Move To Front: A Transformation Algorithm
MTF is a method used for transforming data and making some bytes more common, more redundant. You'll see how this works. Why should you learn this algorithm? Because it can help you, if you want to make a compressor, or at least it will let you see compression from another point of view.
Move To Front Encoder_____
The theory is easy. You have an array of 256 byte entries, initalised, so every byte has its own entry in the table. (00h->array, 01h->array,...) Every time you get a byte, the MTF encoder outputs it as the position in this table, not as its real value. Then just after that, you put that byte in the position 0 of the array (array) but first move the others bytes to the right (array->array, array->array,...) so you always have all the possible bytes in the array.
Actually this is not a compression method, it's a transformation method. It will make the more often repeated bytes have low values, so it will be easy to compress, for a Huffman method (instead of putting the symbol you put a little code based on the probability that the symbol has, the more the probability, the fewer bits it uses).
Good things about MTF:
1- It's fast, very fast.
2- It needs little memory usage. Only 256 bytes, and the current byte. (So ONLY 257 bytes.)
3- It will make the data more redundant, so Huffman, Shannon-Fano or an artihmetic encoding will compress it better.
4- It's easy to implement. I implemented it in two hours. (In Asm!)
5- It will be one of the methods to use if you combine it with BWT.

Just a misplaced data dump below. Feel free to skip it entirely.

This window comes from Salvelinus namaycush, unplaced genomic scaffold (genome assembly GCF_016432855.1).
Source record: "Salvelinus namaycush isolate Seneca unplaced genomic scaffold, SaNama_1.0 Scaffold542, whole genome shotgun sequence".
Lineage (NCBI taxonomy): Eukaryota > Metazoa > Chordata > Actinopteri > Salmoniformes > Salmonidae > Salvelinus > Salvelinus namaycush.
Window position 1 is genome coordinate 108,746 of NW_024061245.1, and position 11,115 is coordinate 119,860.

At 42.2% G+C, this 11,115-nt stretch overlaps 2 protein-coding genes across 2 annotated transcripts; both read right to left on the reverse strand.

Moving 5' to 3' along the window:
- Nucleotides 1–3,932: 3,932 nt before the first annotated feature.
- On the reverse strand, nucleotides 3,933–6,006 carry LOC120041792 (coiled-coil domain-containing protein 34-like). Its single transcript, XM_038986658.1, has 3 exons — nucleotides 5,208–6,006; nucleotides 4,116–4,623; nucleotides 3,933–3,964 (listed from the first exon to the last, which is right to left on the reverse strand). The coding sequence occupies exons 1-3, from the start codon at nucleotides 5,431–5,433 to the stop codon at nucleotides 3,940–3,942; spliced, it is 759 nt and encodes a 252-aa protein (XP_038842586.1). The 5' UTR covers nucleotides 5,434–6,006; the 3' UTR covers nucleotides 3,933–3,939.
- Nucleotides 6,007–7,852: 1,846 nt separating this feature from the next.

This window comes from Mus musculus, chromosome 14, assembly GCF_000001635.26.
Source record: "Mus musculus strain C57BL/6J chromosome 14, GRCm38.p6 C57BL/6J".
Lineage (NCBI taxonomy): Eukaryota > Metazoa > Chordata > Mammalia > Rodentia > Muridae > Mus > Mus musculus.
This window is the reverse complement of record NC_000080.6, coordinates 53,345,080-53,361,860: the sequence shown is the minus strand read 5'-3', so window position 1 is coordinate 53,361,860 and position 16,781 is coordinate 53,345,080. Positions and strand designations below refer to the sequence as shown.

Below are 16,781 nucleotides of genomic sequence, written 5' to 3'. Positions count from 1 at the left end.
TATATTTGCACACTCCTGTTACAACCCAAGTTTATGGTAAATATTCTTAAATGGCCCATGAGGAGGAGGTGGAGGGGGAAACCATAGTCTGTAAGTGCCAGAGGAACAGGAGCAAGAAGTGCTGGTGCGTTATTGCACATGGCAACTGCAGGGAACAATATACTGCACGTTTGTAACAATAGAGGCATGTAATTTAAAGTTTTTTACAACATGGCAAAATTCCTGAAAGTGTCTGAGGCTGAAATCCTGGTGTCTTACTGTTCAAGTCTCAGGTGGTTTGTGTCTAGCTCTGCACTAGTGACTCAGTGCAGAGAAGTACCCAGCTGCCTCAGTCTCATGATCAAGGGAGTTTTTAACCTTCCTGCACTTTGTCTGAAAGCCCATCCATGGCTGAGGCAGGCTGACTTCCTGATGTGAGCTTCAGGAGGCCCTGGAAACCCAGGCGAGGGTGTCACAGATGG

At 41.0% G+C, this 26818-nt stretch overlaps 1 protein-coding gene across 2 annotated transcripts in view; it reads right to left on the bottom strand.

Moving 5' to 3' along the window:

Bad things about MTF:
1- It doesn't compress the data.
2- It will make lz parsers TOTALLY fail, so don't try to compress it once transformed, because there will not be the data that lz compressors can compress.
I think MTF is good enough to implement it. If you think so too, continue reading.
The first thing to do is to have an array of 256-bytes entries, something like this: unsigned char bytes_order;
Once you have it, you have to initialise it. The code is very simple:
//Do I really have to explain that?
Then you start with the main loop, get a byte, and search for it in the array:
//scan the whole array, no need of end condition
//till we find it
//then, break the for
Once you are here, you output the byte, and then update the array, moving all the bytes till the position of our match, and then putting the byte in the order 0:
//scan from the position of the byte to 0
//move all of them to the right
//update the order 0
This is the end of the main loop, repeated as often as the file has bytes. This is so easy that I recommend you to implement it in Asm. I will not put my Asm code here, 'coz C is enough good for examples.
Well, once you have done the encoder, the decoder is very easy, even easier than the encoder. Like in the encoder, initialize the table, then the main loop, get a byte, this is the position on the table, and get the real byte from the table. Remember that position is the byte from the compressed file.
//get the byte
Now update the table, like the encoder does:
//the position to start
There's no need of doing anything else, MTF is already implemented.
As I said, this is not an standalone scheme, this MUST be combined with other schemes to compress the data. Good candidates are: BWT, Huffman, Shannon-Fano, or arithmetic coding. If anyone knows who may be another candidate, let me know. If you want to get info on them, just follow some links from my homepage.
Well, here a very easy transformation method has been presented. If you want more articles about lossless compression (maybe in the future lossy) visit my home page at http://www.geocities.com/SiliconValley/Byte/6789/. Here you can find a lot of useful compression related links.
If you still have any doubt or want to share experiences about compression, email me at: firstname.lastname@example.org
- DARiO PhONG, Barcelona 14/02/1999